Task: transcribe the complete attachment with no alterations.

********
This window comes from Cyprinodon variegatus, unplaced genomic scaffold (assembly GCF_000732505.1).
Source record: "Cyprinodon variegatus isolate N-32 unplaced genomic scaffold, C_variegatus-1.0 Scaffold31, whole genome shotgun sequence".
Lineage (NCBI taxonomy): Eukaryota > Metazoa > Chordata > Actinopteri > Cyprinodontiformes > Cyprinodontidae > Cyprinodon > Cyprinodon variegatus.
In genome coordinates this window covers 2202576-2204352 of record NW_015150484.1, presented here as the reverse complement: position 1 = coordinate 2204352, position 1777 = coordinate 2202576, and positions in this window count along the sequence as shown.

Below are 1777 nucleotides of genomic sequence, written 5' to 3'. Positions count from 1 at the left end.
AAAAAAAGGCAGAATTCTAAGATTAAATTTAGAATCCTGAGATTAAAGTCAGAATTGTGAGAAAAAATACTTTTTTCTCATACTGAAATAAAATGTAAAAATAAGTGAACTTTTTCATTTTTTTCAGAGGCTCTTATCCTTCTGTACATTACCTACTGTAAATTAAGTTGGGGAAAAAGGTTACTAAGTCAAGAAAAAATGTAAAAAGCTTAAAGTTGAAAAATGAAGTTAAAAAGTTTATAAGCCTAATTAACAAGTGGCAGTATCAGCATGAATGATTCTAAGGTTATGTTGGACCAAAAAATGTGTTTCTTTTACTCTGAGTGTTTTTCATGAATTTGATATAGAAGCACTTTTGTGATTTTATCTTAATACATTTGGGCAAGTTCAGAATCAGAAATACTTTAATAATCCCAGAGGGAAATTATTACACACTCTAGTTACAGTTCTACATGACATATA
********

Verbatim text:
This window comes from Cyprinodon variegatus, unplaced genomic scaffold (assembly GCF_000732505.1).
Source record: "Cyprinodon variegatus isolate N-32 unplaced genomic scaffold, C_variegatus-1.0 Scaffold31, whole genome shotgun sequence".
Lineage (NCBI taxonomy): Eukaryota > Metazoa > Chordata > Actinopteri > Cyprinodontiformes > Cyprinodontidae > Cyprinodon > Cyprinodon variegatus.
In genome coordinates this window covers 2202576-2204352 of record NW_015150484.1, presented here as the reverse complement: position 1 = coordinate 2204352, position 1777 = coordinate 2202576, and positions in this window count along the sequence as shown.

Below are 1777 nucleotides of genomic sequence, written 5' to 3'. Positions count from 1 at the left end.
AAAAAAAGGCAGAATTCTAAGATTAAATTTAGAATCCTGAGATTAAAGTCAGAATTGTGAGAAAAAATACTTTTTTCTCATACTGAAATAAAATGTAAAAATAAGTGAACTTTTTCATTTTTTTCAGAGGCTCTTATCCTTCTGTACATTACCTACTGTAAATTAAGTTGGGGAAAAAGGTTACTAAGTCAAGAAAAAATGTAAAAAGCTTAAAGTTGAAAAATGAAGTTAAAAAGTTTATAAGCCTAATTAACAAGTGGCAGTATCAGCATGAATGATTCTAAGGTTATGTTGGACCAAAAAATGTGTTTCTTTTACTCTGAGTGTTTTTCATGAATTTGATATAGAAGCACTTTTGTGATTTTATCTTAATACATTTGGGCAAGTTCAGAATCAGAAATACTTTAATAATCCCAGAGGGAAATTATTACACACTCTAGTTACAGTTCTACATGACATATA